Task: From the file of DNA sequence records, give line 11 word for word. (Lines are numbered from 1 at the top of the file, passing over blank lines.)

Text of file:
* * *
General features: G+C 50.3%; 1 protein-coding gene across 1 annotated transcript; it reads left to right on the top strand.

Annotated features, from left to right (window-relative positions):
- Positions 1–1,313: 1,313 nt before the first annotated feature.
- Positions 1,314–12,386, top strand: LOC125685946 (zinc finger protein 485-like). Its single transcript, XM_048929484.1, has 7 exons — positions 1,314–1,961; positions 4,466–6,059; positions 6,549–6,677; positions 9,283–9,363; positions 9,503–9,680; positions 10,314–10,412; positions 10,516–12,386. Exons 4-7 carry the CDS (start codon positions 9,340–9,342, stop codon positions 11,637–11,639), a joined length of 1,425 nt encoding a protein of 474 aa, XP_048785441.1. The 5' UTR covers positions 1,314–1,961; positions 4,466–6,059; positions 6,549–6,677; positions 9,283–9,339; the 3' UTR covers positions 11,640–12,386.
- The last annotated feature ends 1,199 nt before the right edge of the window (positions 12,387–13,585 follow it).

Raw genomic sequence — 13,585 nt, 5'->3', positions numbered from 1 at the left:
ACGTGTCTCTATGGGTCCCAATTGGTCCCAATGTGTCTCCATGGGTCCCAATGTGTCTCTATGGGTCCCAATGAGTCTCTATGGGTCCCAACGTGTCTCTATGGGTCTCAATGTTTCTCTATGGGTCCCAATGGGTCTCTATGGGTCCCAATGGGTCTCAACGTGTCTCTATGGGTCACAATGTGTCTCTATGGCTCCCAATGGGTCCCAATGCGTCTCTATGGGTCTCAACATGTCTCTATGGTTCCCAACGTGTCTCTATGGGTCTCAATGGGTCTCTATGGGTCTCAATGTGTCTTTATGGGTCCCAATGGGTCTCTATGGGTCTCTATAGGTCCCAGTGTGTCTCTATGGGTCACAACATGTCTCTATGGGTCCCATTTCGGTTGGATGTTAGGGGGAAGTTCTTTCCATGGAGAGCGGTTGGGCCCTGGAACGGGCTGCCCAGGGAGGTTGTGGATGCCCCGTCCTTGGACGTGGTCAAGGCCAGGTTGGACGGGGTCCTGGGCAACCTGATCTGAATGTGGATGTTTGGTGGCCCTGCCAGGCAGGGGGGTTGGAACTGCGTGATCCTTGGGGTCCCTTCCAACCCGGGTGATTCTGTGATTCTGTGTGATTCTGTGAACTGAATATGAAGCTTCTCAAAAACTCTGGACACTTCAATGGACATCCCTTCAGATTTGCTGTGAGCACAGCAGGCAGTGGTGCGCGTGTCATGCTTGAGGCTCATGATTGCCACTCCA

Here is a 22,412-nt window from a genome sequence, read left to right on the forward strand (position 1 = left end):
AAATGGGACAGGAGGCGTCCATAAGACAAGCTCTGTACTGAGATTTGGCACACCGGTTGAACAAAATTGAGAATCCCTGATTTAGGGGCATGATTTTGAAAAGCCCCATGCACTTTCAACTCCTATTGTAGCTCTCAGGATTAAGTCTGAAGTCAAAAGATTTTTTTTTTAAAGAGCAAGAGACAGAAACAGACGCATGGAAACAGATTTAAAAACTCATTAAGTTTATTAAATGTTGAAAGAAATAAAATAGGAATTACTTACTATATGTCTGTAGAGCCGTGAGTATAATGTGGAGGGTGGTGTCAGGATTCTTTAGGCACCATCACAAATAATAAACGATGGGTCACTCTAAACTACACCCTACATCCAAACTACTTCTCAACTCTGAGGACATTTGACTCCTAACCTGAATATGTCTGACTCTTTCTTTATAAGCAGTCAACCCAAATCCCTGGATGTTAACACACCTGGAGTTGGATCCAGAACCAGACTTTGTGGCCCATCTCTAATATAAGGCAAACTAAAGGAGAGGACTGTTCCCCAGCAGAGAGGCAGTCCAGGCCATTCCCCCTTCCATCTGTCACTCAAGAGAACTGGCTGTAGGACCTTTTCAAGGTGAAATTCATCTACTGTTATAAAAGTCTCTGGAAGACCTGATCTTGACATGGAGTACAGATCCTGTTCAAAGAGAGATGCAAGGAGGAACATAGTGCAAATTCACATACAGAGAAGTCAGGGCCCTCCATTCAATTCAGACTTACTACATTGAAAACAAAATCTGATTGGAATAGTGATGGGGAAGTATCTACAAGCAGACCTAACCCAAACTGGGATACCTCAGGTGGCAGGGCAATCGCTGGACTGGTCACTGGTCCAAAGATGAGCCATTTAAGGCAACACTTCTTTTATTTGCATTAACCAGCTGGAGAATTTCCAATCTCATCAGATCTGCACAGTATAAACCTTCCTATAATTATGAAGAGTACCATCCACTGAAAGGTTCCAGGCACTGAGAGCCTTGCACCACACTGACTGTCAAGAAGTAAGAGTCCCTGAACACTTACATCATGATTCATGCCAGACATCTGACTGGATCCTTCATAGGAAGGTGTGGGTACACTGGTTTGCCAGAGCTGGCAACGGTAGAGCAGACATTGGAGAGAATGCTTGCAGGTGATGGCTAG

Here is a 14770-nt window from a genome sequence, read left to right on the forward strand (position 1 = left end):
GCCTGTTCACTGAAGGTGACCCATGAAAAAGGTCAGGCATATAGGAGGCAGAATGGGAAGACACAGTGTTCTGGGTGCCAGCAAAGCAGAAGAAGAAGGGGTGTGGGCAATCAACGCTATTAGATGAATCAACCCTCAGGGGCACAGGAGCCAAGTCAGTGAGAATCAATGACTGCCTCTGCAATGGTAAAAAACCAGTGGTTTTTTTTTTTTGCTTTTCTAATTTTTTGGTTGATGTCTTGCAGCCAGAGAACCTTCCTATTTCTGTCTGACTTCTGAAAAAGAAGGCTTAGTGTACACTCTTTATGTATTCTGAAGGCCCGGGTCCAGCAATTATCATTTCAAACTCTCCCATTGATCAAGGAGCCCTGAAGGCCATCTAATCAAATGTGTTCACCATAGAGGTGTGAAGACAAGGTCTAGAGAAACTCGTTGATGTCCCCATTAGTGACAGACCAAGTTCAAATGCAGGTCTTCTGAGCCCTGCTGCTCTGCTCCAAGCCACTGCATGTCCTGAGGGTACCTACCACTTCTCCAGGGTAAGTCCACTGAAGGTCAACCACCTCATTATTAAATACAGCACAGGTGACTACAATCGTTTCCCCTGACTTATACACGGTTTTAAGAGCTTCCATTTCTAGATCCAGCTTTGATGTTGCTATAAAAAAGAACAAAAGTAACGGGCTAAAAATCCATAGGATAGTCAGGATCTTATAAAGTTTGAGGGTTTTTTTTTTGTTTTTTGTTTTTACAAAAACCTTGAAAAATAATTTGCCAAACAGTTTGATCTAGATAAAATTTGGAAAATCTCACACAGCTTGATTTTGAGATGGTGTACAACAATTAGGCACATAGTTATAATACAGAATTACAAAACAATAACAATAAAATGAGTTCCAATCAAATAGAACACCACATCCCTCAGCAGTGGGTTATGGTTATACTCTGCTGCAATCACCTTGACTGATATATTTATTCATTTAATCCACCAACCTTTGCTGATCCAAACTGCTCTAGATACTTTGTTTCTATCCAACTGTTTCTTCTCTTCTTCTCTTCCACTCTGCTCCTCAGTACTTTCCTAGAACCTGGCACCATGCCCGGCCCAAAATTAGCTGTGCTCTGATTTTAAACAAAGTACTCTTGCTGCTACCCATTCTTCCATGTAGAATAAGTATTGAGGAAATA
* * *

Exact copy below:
GCCTGTTCACTGAAGGTGACCCATGAAAAAGGTCAGGCATATAGGAGGCAGAATGGGAAGACACAGTGTTCTGGGTGCCAGCAAAGCAGAAGAAGAAGGGGTGTGGGCAATCAACGCTATTAGATGAATCAACCCTCAGGGGCACAGGAGCCAAGTCAGTGAGAATCAATGACTGCCTCTGCAATGGTAAAAAACCAGTGGTTTTTTTTTTTTGCTTTTCTAATTTTTTGGTTGATGTCTTGCAGCCAGAGAACCTTCCTATTTCTGTCTGACTTCTGAAAAAGAAGGCTTAGTGTACACTCTTTATGTATTCTGAAGGCCCGGGTCCAGCAATTATCATTTCAAACTCTCCCATTGATCAAGGAGCCCTGAAGGCCATCTAATCAAATGTGTTCACCATAGAGGTGTGAAGACAAGGTCTAGAGAAACTCGTTGATGTCCCCATTAGTGACAGACCAAGTTCAAATGCAGGTCTTCTGAGCCCTGCTGCTCTGCTCCAAGCCACTGCATGTCCTGAGGGTACCTACCACTTCTCCAGGGTAAGTCCACTGAAGGTCAACCACCTCATTATTAAATACAGCACAGGTGACTACAATCGTTTCCCCTGACTTATACACGGTTTTAAGAGCTTCCATTTCTAGATCCAGCTTTGATGTTGCTATAAAAAAGAACAAAAGTAACGGGCTAAAAATCCATAGGATAGTCAGGATCTTATAAAGTTTGAGGGTTTTTTTTTTGTTTTTTGTTTTTACAAAAACCTTGAAAAATAATTTGCCAAACAGTTTGATCTAGATAAAATTTGGAAAATCTCACACAGCTTGATTTTGAGATGGTGTACAACAATTAGGCACATAGTTATAATACAGAATTACAAAACAATAACAATAAAATGAGTTCCAATCAAATAGAACACCACATCCCTCAGCAGTGGGTTATGGTTATACTCTGCTGCAATCACCTTGACTGATATATTTATTCATTTAATCCACCAACCTTTGCTGATCCAAACTGCTCTAGATACTTTGTTTCTATCCAACTGTTTCTTCTCTTCTTCTCTTCCACTCTGCTCCTCAGTACTTTCCTAGAACCTGGCACCATGCCCGGCCCAAAATTAGCTGTGCTCTGATTTTAAACAAAGTACTCTTGCTGCTACCCATTCTTCCATGTAGAATAAGTATTGAGGAAATA